*All videos are Closed Captioned on Youtube*
Resilience refers to how well we can deal with trauma, adapt in the face of adversity and bounce back during difficult times. Outreach crisis counselors from Texans Recovering Together, our Crisis Counseling Program, premiered a conversation on Facebook about how we can build resilience.
Becoming resilient helps us work through difficult events and it helps us to improve our life even in the absence of adversity. Resilient people tend to maintain a more positive outlook and cope with stress more effectively.
Scholars refer to resilience as "bouncing back", but it's more than that. Being resilient includes learning from past experiences and developing new coping strategies moving forward. Research has shown that while some people seem to come by resilience naturally, these behaviors can also be learned.
There is no specific strategy to use to build resilience. It's a process of establishing connections, coping with stress, adjusting our thought process and fostering physical wellness.
Like building a muscle, increasing resilience requires time and dedication. With intention and practice, we can become more resilient.
You can watch the video conversation on our Facebook page and our YouTube channel.
As a response to the American Rescue Plan Act (ARPA) of 2021, The Harris Center for Mental Health and IDD (The Harris Center) is collaborating with Harris County to lead a new community wellness and resiliency program to support communities in Harris County, Texas. Healthy Minds, Healthy Communities, a locally led mental wellness and resiliency initiative, will focus on ten Harris County zip codes (i.e.,77093, 77504, 77022, 77076, 77090, 77060, 77033, 77091, 77038, 77450) that underutilize traditional mental health care and have been disproportionately impacted by COVID-19 as well other public health issues, such as suicide. The program aims to leverage natural and existing social support systems to create a community-led network of emotional supports and assistance.
In recognition of Mental Health Awareness Month during the month of May, the Texas Health and Human Services Commission, in partnership with Texas Systems of Care and Texas Institute for Excellence in Mental Health, presents the 2021 Mental Health Awareness Creative Arts Contest for both children and adults. A prize will be awarded to three special winners and their submissions will be featured on the contest’s online gallery.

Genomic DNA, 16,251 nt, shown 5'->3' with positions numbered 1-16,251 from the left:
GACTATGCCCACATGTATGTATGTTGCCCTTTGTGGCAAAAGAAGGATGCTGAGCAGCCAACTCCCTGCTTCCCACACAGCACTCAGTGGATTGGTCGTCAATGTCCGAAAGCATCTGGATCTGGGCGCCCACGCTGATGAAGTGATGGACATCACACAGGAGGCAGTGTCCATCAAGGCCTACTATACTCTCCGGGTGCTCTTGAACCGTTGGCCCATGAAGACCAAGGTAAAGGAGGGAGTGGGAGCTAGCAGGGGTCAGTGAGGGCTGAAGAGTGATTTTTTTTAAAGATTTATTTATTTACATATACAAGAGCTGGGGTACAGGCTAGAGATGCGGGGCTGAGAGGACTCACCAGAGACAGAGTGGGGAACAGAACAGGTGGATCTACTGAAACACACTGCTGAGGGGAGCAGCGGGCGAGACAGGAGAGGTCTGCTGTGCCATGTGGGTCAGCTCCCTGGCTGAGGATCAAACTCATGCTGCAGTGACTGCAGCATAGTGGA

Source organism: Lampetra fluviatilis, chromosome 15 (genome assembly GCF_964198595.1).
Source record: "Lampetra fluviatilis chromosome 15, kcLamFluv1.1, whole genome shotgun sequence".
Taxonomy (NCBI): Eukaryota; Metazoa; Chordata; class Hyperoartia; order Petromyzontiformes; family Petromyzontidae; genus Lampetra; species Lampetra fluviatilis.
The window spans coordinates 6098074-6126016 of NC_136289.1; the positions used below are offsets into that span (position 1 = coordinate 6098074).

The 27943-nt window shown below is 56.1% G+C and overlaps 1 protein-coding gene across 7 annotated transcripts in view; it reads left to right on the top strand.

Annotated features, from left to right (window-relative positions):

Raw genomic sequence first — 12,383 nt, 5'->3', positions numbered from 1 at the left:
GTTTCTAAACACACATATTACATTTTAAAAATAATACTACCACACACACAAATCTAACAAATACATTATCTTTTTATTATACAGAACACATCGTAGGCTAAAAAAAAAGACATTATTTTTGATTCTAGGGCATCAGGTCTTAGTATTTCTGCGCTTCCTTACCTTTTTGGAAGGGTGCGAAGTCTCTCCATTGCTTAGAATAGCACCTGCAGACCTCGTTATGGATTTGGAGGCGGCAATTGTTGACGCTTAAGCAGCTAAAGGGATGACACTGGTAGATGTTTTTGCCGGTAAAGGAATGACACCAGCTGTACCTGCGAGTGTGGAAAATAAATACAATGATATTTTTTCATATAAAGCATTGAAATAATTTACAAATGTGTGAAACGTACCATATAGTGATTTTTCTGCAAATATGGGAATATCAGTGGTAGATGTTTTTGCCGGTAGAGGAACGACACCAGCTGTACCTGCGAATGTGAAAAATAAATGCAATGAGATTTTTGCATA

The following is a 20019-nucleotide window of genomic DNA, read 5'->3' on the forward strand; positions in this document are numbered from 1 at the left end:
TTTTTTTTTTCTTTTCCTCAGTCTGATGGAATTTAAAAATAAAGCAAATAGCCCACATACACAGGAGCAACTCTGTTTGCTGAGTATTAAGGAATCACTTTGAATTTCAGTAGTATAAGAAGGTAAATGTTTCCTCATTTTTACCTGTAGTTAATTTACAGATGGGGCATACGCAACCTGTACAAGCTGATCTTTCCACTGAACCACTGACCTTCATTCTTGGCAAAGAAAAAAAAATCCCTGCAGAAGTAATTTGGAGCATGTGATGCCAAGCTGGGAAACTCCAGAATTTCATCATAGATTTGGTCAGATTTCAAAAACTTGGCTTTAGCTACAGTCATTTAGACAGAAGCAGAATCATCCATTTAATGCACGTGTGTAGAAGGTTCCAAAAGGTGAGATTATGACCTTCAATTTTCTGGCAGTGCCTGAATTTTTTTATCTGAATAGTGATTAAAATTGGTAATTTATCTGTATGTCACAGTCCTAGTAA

HOUSTON – Feb. 11, 2020 – The Board of Trustees of The Harris Center for Mental Health and IDD approved today a significant step to move forward with the implementation of an Electronic Health Record system (EHR) that will bring improved health outcomes for those with serious mental illness in Harris County. The Harris Center is working with Harris Health System to implement a tailored to fit EHR to support the center’s complex health care operations.
We visited with Miss Harris County 2020 Madison Lamont to chat about why mental health awareness is so important for everyone. Our Director of Access Jennifer Battle and Suicide Prevention Manager Wykisha McKinney joined us for a lively conversation!
Our Harris Center team shared about the unique ways we educate and promote mental health, and Miss Harris County shared about her passion for mental health awareness. Please listen in to learn more about The Harris Center's education and outreach programs and Miss Harris County's social initiative: Educate about mental health, Erase the stigma about mental illness and Encourage dialogue to promote awareness.
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The Harris Center for Mental Health and IDD strives to provide high quality, efficient, and cost effective services so that persons with mental disabilities may live with dignity as fully functioning, participating, and contributing members of our community, regardless of their ability to pay based on a sliding scale rate schedule.
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